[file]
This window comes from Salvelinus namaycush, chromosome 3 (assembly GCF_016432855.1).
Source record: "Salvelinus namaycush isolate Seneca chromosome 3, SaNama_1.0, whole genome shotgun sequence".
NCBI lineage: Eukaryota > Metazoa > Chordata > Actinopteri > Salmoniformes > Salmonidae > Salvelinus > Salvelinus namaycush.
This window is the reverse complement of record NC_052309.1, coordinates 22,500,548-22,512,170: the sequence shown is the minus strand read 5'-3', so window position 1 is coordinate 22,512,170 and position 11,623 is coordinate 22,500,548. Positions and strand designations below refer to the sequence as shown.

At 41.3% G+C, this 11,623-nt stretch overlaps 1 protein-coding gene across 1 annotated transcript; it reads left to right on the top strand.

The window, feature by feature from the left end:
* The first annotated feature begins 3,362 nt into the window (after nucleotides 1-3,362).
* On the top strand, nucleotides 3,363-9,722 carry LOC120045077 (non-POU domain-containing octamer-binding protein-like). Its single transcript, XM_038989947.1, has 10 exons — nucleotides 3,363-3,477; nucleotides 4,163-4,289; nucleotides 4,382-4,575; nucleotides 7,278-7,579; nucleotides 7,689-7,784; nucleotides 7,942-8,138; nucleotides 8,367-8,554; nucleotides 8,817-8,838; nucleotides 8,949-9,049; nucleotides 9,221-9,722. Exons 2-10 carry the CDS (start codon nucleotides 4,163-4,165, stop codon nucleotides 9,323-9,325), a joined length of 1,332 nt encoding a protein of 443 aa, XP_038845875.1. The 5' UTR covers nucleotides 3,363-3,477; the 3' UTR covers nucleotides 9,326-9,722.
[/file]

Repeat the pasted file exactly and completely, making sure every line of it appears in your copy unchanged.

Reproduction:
This window comes from Salvelinus namaycush, chromosome 3 (assembly GCF_016432855.1).
Source record: "Salvelinus namaycush isolate Seneca chromosome 3, SaNama_1.0, whole genome shotgun sequence".
NCBI lineage: Eukaryota > Metazoa > Chordata > Actinopteri > Salmoniformes > Salmonidae > Salvelinus > Salvelinus namaycush.
This window is the reverse complement of record NC_052309.1, coordinates 22,500,548-22,512,170: the sequence shown is the minus strand read 5'-3', so window position 1 is coordinate 22,512,170 and position 11,623 is coordinate 22,500,548. Positions and strand designations below refer to the sequence as shown.

At 41.3% G+C, this 11,623-nt stretch overlaps 1 protein-coding gene across 1 annotated transcript; it reads left to right on the top strand.

The window, feature by feature from the left end:
* The first annotated feature begins 3,362 nt into the window (after nucleotides 1-3,362).
* On the top strand, nucleotides 3,363-9,722 carry LOC120045077 (non-POU domain-containing octamer-binding protein-like). Its single transcript, XM_038989947.1, has 10 exons — nucleotides 3,363-3,477; nucleotides 4,163-4,289; nucleotides 4,382-4,575; nucleotides 7,278-7,579; nucleotides 7,689-7,784; nucleotides 7,942-8,138; nucleotides 8,367-8,554; nucleotides 8,817-8,838; nucleotides 8,949-9,049; nucleotides 9,221-9,722. Exons 2-10 carry the CDS (start codon nucleotides 4,163-4,165, stop codon nucleotides 9,323-9,325), a joined length of 1,332 nt encoding a protein of 443 aa, XP_038845875.1. The 5' UTR covers nucleotides 3,363-3,477; the 3' UTR covers nucleotides 9,326-9,722.